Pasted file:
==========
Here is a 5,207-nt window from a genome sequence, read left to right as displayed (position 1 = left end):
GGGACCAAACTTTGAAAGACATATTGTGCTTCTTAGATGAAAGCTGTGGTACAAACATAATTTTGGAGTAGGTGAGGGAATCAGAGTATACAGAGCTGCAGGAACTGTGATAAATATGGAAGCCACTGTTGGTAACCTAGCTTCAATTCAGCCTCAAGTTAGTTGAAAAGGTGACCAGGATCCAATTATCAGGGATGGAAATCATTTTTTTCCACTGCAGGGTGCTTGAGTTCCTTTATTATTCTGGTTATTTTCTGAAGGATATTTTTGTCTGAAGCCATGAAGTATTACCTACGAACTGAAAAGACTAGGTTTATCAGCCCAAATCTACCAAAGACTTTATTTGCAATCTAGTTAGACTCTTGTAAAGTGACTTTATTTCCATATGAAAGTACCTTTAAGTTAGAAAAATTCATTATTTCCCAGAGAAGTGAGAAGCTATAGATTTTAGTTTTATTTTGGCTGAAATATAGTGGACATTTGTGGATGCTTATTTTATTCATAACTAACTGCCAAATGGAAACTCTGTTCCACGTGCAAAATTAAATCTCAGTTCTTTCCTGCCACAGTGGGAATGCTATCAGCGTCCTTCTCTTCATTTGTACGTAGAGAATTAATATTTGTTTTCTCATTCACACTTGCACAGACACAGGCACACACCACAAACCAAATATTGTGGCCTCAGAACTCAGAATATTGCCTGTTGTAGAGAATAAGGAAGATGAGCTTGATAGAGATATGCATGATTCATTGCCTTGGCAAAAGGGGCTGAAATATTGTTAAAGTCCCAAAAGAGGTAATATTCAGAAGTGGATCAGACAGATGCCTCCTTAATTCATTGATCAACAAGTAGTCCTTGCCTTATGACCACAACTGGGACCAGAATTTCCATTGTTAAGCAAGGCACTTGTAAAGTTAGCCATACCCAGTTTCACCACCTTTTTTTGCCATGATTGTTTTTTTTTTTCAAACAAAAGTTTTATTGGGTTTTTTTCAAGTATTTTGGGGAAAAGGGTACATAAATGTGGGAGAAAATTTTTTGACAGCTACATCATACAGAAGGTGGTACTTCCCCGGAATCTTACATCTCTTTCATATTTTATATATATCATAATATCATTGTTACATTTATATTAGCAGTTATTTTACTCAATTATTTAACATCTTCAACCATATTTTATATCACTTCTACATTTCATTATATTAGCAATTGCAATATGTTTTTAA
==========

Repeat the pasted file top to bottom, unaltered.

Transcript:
Here is a 5,207-nt window from a genome sequence, read left to right as displayed (position 1 = left end):
GGGACCAAACTTTGAAAGACATATTGTGCTTCTTAGATGAAAGCTGTGGTACAAACATAATTTTGGAGTAGGTGAGGGAATCAGAGTATACAGAGCTGCAGGAACTGTGATAAATATGGAAGCCACTGTTGGTAACCTAGCTTCAATTCAGCCTCAAGTTAGTTGAAAAGGTGACCAGGATCCAATTATCAGGGATGGAAATCATTTTTTTCCACTGCAGGGTGCTTGAGTTCCTTTATTATTCTGGTTATTTTCTGAAGGATATTTTTGTCTGAAGCCATGAAGTATTACCTACGAACTGAAAAGACTAGGTTTATCAGCCCAAATCTACCAAAGACTTTATTTGCAATCTAGTTAGACTCTTGTAAAGTGACTTTATTTCCATATGAAAGTACCTTTAAGTTAGAAAAATTCATTATTTCCCAGAGAAGTGAGAAGCTATAGATTTTAGTTTTATTTTGGCTGAAATATAGTGGACATTTGTGGATGCTTATTTTATTCATAACTAACTGCCAAATGGAAACTCTGTTCCACGTGCAAAATTAAATCTCAGTTCTTTCCTGCCACAGTGGGAATGCTATCAGCGTCCTTCTCTTCATTTGTACGTAGAGAATTAATATTTGTTTTCTCATTCACACTTGCACAGACACAGGCACACACCACAAACCAAATATTGTGGCCTCAGAACTCAGAATATTGCCTGTTGTAGAGAATAAGGAAGATGAGCTTGATAGAGATATGCATGATTCATTGCCTTGGCAAAAGGGGCTGAAATATTGTTAAAGTCCCAAAAGAGGTAATATTCAGAAGTGGATCAGACAGATGCCTCCTTAATTCATTGATCAACAAGTAGTCCTTGCCTTATGACCACAACTGGGACCAGAATTTCCATTGTTAAGCAAGGCACTTGTAAAGTTAGCCATACCCAGTTTCACCACCTTTTTTTGCCATGATTGTTTTTTTTTTTCAAACAAAAGTTTTATTGGGTTTTTTTCAAGTATTTTGGGGAAAAGGGTACATAAATGTGGGAGAAAATTTTTTGACAGCTACATCATACAGAAGGTGGTACTTCCCCGGAATCTTACATCTCTTTCATATTTTATATATATCATAATATCATTGTTACATTTATATTAGCAGTTATTTTACTCAATTATTTAACATCTTCAACCATATTTTATATCACTTCTACATTTCATTATATTAGCAATTGCAATATGTTTTTAA